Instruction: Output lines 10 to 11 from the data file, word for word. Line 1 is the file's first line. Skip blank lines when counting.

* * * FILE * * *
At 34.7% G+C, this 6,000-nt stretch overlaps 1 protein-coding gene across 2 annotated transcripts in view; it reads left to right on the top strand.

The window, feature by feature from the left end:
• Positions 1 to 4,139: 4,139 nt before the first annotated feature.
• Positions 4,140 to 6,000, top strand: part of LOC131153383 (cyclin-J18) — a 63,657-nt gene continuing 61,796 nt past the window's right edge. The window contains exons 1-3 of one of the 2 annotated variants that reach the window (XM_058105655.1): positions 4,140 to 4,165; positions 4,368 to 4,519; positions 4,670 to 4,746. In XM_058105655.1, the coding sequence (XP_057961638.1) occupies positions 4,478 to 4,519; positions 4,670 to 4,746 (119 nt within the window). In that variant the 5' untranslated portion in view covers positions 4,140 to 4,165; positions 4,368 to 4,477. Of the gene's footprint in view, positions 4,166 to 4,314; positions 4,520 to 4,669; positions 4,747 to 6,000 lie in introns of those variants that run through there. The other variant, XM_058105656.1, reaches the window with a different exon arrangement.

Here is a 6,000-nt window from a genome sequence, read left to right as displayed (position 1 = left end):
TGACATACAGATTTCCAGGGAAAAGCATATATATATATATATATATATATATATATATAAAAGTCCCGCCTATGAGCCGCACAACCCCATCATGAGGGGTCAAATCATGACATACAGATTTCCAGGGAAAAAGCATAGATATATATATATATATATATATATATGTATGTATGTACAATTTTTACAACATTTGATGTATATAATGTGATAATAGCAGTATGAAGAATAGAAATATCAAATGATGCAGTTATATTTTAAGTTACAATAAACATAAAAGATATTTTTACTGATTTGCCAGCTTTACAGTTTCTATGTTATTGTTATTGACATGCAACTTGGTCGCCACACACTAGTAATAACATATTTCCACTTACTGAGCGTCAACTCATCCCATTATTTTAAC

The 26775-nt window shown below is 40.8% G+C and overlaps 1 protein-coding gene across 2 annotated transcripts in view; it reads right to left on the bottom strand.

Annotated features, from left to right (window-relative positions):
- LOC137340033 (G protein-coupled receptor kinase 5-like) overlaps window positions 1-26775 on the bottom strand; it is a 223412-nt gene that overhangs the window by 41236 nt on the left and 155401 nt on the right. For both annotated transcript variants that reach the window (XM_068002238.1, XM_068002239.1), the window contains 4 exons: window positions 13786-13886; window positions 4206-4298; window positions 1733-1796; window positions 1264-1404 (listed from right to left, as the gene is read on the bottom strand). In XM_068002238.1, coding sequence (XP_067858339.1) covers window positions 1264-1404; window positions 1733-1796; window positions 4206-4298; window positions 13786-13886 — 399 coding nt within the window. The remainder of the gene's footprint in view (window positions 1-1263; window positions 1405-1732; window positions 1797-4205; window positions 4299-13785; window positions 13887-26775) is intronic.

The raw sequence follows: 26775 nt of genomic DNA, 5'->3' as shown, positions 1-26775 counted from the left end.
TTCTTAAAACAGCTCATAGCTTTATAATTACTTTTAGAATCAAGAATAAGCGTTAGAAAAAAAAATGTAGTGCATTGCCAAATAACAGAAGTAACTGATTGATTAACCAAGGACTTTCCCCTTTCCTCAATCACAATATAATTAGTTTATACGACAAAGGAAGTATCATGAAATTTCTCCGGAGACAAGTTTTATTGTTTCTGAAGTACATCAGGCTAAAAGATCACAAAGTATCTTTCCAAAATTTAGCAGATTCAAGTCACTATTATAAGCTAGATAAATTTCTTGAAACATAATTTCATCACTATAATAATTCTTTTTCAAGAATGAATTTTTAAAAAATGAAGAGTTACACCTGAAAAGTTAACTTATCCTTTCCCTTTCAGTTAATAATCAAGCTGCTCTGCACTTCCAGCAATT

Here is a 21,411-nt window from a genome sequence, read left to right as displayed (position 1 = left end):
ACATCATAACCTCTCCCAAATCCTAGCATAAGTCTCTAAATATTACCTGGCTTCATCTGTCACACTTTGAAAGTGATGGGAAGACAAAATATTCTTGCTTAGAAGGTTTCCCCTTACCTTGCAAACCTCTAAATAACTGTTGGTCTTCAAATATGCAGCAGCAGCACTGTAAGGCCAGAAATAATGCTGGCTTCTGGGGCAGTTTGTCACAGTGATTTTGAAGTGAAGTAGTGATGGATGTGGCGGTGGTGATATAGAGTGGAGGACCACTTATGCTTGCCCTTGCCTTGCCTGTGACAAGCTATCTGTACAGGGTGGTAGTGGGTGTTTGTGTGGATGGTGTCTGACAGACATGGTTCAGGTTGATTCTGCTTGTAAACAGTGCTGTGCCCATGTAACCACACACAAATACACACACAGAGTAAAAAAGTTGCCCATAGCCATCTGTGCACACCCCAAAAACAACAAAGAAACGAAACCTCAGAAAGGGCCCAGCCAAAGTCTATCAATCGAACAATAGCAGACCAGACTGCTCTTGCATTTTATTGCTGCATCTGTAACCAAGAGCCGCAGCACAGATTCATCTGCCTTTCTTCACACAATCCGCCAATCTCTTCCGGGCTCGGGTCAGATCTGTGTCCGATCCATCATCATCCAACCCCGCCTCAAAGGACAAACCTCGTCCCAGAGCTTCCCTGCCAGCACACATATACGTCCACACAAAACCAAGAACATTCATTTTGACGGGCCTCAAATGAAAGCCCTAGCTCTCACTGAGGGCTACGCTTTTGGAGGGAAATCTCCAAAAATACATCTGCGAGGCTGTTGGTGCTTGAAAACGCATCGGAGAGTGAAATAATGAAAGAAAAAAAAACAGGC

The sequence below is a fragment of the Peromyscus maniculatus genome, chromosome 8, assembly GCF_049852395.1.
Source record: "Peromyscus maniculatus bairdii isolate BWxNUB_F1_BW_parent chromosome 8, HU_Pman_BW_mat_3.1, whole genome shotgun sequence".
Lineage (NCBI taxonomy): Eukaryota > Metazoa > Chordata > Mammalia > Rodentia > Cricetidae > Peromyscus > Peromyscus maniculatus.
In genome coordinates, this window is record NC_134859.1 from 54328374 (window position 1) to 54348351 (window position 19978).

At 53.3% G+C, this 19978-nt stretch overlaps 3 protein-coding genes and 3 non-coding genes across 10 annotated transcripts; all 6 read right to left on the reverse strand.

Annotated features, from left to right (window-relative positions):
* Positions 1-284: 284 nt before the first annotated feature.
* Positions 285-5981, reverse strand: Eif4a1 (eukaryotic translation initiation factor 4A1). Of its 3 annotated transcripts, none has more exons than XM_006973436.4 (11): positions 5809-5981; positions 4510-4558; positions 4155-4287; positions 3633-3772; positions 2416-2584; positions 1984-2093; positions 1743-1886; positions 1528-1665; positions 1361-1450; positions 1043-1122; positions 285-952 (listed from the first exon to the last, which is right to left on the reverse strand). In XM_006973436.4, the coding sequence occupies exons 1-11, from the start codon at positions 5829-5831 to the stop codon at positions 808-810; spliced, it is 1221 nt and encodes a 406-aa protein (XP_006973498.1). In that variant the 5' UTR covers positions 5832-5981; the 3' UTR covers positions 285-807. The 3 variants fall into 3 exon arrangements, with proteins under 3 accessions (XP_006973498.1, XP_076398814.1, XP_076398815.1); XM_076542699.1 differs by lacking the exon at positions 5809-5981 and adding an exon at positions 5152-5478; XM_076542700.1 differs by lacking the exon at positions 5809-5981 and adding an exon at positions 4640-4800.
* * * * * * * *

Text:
The raw sequence follows: 26775 nt of genomic DNA, 5'->3' as shown, positions 1-26775 counted from the left end.
TTCTTAAAACAGCTCATAGCTTTATAATTACTTTTAGAATCAAGAATAAGCGTTAGAAAAAAAAATGTAGTGCATTGCCAAATAACAGAAGTAACTGATTGATTAACCAAGGACTTTCCCCTTTCCTCAATCACAATATAATTAGTTTATACGACAAAGGAAGTATCATGAAATTTCTCCGGAGACAAGTTTTATTGTTTCTGAAGTACATCAGGCTAAAAGATCACAAAGTATCTTTCCAAAATTTAGCAGATTCAAGTCACTATTATAAGCTAGATAAATTTCTTGAAACATAATTTCATCACTATAATAATTCTTTTTCAAGAATGAATTTTTAAAAAATGAAGAGTTACACCTGAAAAGTTAACTTATCCTTTCCCTTTCAGTTAATAATCAAGCTGCTCTGCACTTCCAGCAATT